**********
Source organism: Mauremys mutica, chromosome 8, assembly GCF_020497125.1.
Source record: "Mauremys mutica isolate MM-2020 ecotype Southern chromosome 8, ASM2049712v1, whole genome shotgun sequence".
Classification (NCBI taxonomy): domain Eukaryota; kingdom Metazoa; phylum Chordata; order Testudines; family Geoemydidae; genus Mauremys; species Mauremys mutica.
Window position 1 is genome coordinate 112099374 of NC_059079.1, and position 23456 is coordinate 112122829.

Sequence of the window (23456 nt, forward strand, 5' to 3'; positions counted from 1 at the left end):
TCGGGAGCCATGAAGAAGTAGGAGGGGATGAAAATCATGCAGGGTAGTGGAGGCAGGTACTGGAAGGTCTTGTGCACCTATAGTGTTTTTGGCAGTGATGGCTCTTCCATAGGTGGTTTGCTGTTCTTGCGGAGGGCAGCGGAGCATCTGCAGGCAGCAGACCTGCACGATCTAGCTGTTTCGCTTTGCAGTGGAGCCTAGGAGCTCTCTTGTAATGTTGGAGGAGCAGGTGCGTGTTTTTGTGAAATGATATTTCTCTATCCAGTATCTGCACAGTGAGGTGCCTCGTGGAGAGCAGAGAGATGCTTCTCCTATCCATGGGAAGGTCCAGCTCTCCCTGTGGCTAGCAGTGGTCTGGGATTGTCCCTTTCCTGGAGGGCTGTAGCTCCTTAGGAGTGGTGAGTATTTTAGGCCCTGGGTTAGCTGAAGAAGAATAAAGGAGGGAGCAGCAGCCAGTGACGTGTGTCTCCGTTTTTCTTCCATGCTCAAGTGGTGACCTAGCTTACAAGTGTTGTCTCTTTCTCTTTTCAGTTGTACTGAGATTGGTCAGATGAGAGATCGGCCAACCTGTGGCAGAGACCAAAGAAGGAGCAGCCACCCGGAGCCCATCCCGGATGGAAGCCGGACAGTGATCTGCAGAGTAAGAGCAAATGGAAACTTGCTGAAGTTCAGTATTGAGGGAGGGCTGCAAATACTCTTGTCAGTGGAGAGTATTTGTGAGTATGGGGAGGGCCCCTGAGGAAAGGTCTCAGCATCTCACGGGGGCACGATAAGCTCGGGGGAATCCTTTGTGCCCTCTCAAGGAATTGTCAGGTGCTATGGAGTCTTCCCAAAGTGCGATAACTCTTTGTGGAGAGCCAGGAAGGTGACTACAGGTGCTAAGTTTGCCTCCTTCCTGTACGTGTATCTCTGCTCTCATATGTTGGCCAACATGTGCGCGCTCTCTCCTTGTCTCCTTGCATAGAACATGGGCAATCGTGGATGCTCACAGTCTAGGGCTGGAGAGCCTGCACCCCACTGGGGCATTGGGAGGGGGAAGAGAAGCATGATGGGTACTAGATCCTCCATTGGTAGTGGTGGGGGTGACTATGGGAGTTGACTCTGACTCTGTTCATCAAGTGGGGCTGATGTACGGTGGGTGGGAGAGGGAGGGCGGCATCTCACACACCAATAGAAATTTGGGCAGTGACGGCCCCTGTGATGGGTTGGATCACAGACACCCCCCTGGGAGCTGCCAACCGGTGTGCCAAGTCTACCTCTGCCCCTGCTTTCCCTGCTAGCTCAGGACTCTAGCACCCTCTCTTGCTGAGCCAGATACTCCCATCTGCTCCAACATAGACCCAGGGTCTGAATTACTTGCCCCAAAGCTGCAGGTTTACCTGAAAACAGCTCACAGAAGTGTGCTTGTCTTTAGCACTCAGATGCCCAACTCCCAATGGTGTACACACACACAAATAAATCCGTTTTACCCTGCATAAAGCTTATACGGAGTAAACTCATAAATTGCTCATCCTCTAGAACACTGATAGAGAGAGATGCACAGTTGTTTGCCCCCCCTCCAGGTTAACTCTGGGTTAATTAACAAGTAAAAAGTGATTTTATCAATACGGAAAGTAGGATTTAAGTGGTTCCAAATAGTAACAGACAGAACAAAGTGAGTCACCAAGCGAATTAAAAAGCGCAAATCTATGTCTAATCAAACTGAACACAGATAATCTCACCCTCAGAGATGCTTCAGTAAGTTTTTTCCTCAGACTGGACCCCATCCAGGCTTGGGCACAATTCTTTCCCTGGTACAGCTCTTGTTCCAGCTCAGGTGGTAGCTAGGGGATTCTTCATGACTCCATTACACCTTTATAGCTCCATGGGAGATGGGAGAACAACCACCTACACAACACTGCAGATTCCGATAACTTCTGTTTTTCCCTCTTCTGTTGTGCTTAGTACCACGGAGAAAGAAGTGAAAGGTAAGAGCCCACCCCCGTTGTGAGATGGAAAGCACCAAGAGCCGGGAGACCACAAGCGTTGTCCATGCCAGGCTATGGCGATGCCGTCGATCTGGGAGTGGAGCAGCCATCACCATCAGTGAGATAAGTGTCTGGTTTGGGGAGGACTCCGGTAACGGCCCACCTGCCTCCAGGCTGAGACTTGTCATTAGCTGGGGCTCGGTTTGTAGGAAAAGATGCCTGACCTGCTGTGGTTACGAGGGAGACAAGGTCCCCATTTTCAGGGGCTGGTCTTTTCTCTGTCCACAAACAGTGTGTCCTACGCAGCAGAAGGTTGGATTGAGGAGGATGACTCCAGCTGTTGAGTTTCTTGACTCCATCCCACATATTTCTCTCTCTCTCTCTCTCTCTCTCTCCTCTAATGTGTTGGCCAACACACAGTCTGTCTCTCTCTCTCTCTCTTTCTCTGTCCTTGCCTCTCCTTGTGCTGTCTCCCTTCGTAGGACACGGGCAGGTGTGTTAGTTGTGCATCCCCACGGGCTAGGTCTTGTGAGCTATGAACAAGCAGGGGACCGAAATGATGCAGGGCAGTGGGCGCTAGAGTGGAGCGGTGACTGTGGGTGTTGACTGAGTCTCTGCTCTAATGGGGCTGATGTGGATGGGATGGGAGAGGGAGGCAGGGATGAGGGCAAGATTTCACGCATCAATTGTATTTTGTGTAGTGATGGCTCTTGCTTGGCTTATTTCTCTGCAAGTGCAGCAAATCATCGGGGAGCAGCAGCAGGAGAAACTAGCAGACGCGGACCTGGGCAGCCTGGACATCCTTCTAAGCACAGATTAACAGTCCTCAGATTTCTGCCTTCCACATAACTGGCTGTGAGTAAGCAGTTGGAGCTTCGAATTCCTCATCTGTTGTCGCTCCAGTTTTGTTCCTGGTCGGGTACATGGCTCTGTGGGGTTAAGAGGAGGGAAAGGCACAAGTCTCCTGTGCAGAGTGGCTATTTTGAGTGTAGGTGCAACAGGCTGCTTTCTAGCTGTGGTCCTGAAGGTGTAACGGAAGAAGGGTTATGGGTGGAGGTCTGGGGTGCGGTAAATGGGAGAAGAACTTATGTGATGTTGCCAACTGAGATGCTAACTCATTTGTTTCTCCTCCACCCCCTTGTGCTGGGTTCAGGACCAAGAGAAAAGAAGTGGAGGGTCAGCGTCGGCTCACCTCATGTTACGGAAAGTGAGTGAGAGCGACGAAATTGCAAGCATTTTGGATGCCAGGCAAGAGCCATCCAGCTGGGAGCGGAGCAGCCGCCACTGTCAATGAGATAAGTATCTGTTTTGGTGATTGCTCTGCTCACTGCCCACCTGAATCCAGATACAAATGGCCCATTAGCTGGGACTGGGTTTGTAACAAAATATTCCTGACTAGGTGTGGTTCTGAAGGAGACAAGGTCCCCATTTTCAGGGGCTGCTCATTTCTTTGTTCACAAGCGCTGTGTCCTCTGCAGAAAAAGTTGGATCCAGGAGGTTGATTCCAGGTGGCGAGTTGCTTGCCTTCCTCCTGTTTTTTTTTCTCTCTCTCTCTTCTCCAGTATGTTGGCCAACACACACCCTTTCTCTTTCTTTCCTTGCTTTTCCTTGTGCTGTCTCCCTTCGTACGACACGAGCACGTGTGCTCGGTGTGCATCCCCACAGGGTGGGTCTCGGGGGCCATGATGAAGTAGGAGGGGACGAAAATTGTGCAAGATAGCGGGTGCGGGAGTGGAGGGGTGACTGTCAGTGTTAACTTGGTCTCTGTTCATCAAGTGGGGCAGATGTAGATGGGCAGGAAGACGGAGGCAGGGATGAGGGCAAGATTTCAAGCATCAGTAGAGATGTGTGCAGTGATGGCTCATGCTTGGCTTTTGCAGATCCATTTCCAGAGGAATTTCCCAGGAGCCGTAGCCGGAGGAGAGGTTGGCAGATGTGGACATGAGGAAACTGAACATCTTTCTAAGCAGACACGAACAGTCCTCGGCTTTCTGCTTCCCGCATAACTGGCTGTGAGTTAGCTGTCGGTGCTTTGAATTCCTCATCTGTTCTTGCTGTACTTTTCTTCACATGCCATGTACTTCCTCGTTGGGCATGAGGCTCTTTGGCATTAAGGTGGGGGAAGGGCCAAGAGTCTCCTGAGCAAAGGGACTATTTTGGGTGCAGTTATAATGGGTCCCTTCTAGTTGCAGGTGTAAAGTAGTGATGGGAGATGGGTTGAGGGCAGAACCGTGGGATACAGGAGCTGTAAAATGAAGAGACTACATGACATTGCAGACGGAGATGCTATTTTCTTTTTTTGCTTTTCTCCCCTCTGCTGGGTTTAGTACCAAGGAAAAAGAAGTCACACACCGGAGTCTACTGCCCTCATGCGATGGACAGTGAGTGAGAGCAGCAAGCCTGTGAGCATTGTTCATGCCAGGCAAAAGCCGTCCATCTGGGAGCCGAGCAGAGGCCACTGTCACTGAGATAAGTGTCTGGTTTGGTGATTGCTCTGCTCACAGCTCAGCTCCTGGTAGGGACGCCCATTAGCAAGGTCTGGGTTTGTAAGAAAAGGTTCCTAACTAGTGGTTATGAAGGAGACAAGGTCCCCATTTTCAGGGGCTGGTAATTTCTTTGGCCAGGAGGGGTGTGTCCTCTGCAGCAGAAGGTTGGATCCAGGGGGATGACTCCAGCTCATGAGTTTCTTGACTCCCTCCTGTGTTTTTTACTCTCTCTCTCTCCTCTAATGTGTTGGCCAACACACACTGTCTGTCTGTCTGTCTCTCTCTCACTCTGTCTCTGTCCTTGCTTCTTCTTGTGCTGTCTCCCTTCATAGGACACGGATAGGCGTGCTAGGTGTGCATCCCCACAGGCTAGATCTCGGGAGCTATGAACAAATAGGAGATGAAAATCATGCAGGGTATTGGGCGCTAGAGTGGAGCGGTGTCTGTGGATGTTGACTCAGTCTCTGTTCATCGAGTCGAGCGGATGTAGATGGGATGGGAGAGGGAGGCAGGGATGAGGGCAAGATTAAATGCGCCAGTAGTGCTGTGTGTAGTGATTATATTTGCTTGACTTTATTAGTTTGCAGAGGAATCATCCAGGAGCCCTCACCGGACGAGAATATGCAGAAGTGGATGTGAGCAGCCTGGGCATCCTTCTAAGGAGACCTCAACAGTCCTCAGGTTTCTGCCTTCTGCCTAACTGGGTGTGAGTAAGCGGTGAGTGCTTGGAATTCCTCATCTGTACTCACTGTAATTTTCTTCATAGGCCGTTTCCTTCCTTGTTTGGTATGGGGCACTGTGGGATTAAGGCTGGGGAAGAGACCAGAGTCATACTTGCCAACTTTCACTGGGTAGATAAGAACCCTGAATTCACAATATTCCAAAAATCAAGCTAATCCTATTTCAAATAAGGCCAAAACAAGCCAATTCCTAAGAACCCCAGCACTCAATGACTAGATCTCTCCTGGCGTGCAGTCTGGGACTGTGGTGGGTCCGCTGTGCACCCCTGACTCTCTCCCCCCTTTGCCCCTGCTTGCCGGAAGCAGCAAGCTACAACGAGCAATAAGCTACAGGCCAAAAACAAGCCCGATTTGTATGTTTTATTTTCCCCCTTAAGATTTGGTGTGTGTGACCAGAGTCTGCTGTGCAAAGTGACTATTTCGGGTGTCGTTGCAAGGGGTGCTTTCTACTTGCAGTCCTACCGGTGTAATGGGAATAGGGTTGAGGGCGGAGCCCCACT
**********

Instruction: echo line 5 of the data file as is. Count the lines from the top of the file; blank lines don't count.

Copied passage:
Sequence of the window (23456 nt, forward strand, 5' to 3'; positions counted from 1 at the left end):